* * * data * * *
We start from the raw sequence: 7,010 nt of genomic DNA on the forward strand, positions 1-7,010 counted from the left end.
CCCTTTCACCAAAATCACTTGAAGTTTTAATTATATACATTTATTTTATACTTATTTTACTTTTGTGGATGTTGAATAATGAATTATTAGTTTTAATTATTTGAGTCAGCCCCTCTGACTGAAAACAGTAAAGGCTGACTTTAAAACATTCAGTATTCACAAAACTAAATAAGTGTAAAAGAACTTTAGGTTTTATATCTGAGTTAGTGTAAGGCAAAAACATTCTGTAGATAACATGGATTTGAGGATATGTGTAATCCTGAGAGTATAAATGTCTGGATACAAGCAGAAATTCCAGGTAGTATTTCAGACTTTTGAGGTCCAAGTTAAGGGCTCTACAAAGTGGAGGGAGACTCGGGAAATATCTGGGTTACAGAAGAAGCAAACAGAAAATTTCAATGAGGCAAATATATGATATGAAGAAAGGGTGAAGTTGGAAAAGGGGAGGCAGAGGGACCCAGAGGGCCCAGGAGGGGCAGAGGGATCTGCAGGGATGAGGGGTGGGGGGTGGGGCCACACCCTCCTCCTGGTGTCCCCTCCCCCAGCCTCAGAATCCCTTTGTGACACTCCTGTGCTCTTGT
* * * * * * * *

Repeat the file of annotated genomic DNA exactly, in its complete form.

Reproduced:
We start from the raw sequence: 7,010 nt of genomic DNA on the forward strand, positions 1-7,010 counted from the left end.
CCCTTTCACCAAAATCACTTGAAGTTTTAATTATATACATTTATTTTATACTTATTTTACTTTTGTGGATGTTGAATAATGAATTATTAGTTTTAATTATTTGAGTCAGCCCCTCTGACTGAAAACAGTAAAGGCTGACTTTAAAACATTCAGTATTCACAAAACTAAATAAGTGTAAAAGAACTTTAGGTTTTATATCTGAGTTAGTGTAAGGCAAAAACATTCTGTAGATAACATGGATTTGAGGATATGTGTAATCCTGAGAGTATAAATGTCTGGATACAAGCAGAAATTCCAGGTAGTATTTCAGACTTTTGAGGTCCAAGTTAAGGGCTCTACAAAGTGGAGGGAGACTCGGGAAATATCTGGGTTACAGAAGAAGCAAACAGAAAATTTCAATGAGGCAAATATATGATATGAAGAAAGGGTGAAGTTGGAAAAGGGGAGGCAGAGGGACCCAGAGGGCCCAGGAGGGGCAGAGGGATCTGCAGGGATGAGGGGTGGGGGGTGGGGCCACACCCTCCTCCTGGTGTCCCCTCCCCCAGCCTCAGAATCCCTTTGTGACACTCCTGTGCTCTTGT